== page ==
The leaders of North and South Korea have agreed to work to remove all nuclear weapons from the Korean Peninsula and, within the year, pursue talks with the United States to declare an official end to the Korean War, which ravaged the peninsula from 1950 to 1953. At a historic summit meeting, the first time a North Korean leader had ever set foot in the South, the leaders vowed to negotiate a treaty to replace a truce that has kept an uneasy peace on the divided Korean Peninsula for more than six decades, while ridding it of nuclear weapons. A peace treaty has been one of the incentives North Korea has demanded in return for dismantling its nuclear programme.
The leaders of North and South Korea pledged on Friday to work towards a “common goal” of denuclearizing their peninsula and formally ending the Korean War by the end of this year, following a historic day of talks on the border that divided them for almost seven decades.
North Korean leader Kim Jong-un and South Korean President Moon Jae- in a joint declaration said that “there will be no more war on the Korean Peninsula and thus a new era of peace has begun”.
The agreement was signed and issued after their bilateral summit earlier in the day at the truce border village of Panmunjom, inside the heavily-fortified Demilitarized Zone, Yonhap news agency reported.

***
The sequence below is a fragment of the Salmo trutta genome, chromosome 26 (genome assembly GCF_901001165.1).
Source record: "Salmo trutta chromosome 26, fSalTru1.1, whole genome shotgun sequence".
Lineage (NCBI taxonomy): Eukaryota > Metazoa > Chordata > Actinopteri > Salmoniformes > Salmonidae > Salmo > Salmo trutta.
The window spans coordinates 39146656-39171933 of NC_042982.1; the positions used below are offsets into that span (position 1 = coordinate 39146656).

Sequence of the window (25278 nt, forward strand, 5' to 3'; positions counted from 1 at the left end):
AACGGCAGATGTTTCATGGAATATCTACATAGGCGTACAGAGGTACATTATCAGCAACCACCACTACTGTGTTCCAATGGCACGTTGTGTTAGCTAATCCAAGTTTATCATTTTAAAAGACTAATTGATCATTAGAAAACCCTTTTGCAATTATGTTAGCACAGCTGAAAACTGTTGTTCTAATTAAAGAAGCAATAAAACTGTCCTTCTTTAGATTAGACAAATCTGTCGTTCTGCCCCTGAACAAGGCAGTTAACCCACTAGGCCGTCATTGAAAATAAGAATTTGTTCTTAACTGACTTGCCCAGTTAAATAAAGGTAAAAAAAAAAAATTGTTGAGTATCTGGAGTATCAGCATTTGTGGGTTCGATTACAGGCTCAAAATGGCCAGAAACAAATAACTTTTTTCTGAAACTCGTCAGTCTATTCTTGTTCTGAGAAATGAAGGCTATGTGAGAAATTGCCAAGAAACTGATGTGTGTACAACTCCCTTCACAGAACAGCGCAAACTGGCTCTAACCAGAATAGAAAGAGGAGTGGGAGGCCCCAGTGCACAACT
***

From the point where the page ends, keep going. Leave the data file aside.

The US, Russia, China and Japan hailed the historic meeting and the commitments to peace signed by the North and South Korean leaders.
The one-day summit started on an upbeat note with the leaders outlining efforts to make “good progress”.
“I cannot stop my excitement as we meet here at such a historical place. Also, it is very moving that you have come to Panmunjom to greet me,” Kim told Moon shortly after the walking over the Military Demarcation Line (MDL) to the South Korean side of Panmunjom.
Kim invited the South Korean President to step briefly across the demarcation line into North Korea, before the pair stepped back into South Korea — all the while holding hands. They planted a pine tree on the demarcation line in the demilitarized zone as a symbol of peace and prosperity.
Kim became the first North Korean leader to have stepped on South Korean soil since the end of the 1950-53 Korean War. The Moon-Kim meeting was the third inter-Korean summit but the first to be held in South Korea.
South and North Korea agreed to completely cease all hostile acts against each other in every domain, including land, air and sea. Both the leaders also agreed to push for disarmament “in a phased manner”.
Efforts to reduce military tension will include formally ending the Korean War by replacing the armistice with a peace treaty.
The North Korean leader is already set to hold a bilateral summit with US President Donald Trump, who earlier said the first-ever US-North Korea summit will likely take place in May or early June.
Moon and Kim also reached an agreement on a wide range of steps aimed at promoting peace between the divided Koreas and their people. A Red Cross dialogue will be held to discuss a resumption of reunions between families separated by the countries’ division.